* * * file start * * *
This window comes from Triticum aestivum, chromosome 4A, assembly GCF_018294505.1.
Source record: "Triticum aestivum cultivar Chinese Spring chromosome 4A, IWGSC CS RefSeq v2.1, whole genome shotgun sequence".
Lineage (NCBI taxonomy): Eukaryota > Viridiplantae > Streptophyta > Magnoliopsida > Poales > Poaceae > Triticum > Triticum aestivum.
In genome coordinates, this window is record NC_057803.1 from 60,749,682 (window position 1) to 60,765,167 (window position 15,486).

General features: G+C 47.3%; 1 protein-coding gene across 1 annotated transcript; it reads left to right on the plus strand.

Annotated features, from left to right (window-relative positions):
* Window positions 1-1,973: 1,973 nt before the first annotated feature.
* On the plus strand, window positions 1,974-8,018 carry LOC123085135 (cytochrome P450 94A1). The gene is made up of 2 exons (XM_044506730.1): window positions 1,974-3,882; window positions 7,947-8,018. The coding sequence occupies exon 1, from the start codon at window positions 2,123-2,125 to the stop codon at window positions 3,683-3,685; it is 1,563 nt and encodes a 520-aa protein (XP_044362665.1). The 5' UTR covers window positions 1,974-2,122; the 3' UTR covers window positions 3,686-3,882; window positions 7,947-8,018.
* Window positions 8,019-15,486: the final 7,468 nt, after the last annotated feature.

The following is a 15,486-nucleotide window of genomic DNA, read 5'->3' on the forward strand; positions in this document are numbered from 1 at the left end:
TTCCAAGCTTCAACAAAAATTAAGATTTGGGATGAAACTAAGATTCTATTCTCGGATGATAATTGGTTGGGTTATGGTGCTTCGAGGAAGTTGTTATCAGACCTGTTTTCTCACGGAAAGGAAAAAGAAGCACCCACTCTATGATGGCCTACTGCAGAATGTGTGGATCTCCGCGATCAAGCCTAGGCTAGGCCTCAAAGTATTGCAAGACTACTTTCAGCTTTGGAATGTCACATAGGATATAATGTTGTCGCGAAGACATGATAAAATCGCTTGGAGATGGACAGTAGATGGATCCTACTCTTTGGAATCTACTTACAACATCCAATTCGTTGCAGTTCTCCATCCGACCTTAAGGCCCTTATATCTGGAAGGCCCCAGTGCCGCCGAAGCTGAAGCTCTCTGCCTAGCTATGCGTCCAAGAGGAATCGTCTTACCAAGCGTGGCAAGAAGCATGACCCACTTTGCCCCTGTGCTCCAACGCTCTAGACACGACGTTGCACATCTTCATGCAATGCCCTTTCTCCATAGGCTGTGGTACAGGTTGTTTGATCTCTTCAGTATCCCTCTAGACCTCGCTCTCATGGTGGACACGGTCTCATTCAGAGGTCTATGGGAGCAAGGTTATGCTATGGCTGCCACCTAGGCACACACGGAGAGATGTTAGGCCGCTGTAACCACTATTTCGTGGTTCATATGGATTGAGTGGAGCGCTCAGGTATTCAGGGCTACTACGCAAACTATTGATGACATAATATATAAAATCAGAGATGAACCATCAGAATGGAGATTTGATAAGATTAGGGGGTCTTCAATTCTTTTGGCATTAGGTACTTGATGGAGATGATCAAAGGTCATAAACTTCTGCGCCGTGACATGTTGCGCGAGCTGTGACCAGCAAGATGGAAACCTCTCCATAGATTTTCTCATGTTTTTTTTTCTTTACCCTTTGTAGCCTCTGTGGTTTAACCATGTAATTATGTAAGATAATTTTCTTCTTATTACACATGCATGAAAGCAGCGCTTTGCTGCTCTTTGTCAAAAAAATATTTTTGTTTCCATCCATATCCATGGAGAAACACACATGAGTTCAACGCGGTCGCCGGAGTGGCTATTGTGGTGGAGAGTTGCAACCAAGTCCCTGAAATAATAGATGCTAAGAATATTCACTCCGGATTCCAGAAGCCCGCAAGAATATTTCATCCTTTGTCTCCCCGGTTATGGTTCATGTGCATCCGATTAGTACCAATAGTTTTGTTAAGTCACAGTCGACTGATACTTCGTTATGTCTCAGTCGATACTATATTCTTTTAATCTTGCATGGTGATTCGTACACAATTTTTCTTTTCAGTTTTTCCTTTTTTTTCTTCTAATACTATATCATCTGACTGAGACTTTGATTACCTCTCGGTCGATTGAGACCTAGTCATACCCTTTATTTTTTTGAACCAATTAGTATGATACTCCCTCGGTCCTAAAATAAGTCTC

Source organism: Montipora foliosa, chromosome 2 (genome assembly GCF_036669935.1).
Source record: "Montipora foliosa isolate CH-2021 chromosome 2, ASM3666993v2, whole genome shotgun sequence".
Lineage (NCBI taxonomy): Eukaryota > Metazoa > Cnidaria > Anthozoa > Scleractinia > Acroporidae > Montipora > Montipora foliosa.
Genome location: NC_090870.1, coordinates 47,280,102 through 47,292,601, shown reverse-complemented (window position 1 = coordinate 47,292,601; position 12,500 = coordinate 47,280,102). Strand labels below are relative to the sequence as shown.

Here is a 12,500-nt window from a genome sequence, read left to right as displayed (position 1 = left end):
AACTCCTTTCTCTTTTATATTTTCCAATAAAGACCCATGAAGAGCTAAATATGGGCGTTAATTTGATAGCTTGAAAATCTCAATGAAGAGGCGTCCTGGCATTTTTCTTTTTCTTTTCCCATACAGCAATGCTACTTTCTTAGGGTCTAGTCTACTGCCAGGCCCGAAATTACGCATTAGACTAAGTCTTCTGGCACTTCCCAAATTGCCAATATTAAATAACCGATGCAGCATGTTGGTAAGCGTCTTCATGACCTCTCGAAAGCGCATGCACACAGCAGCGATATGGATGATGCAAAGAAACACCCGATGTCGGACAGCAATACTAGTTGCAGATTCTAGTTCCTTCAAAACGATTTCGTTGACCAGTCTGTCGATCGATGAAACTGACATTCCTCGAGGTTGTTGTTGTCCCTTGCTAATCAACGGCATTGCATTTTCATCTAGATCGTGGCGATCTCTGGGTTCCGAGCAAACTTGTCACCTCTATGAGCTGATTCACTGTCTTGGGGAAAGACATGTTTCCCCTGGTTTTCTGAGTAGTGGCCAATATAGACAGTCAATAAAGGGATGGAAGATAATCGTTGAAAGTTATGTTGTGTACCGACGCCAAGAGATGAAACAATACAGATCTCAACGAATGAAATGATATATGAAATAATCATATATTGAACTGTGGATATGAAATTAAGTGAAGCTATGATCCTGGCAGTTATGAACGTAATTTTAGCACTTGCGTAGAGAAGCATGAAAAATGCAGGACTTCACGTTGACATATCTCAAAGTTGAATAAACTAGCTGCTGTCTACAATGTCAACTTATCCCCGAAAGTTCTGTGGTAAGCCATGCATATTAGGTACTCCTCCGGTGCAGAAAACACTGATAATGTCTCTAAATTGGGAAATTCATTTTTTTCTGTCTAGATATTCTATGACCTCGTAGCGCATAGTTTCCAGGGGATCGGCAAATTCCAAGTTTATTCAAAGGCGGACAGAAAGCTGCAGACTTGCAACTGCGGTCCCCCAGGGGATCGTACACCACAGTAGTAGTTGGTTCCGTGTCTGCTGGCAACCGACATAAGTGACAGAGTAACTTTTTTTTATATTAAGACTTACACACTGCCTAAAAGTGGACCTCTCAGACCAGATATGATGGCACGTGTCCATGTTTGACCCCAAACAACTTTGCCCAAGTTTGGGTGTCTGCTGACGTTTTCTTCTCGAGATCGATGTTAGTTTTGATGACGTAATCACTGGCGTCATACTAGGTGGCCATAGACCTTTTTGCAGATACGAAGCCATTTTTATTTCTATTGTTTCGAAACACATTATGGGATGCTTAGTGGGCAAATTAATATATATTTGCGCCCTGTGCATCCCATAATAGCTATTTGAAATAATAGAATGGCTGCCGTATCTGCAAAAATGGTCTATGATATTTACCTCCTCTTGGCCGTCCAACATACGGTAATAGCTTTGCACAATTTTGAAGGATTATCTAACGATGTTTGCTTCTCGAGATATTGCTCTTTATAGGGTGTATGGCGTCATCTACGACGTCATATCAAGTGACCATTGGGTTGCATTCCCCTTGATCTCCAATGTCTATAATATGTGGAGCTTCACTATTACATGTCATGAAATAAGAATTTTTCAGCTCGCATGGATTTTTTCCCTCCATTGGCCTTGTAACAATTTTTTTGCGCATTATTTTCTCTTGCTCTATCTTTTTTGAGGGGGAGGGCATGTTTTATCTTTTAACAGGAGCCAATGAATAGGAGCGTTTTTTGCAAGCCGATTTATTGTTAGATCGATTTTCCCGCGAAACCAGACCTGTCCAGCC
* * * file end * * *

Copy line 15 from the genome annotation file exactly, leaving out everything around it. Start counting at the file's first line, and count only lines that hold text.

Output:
Genome location: NC_090870.1, coordinates 47,280,102 through 47,292,601, shown reverse-complemented (window position 1 = coordinate 47,292,601; position 12,500 = coordinate 47,280,102). Strand labels below are relative to the sequence as shown.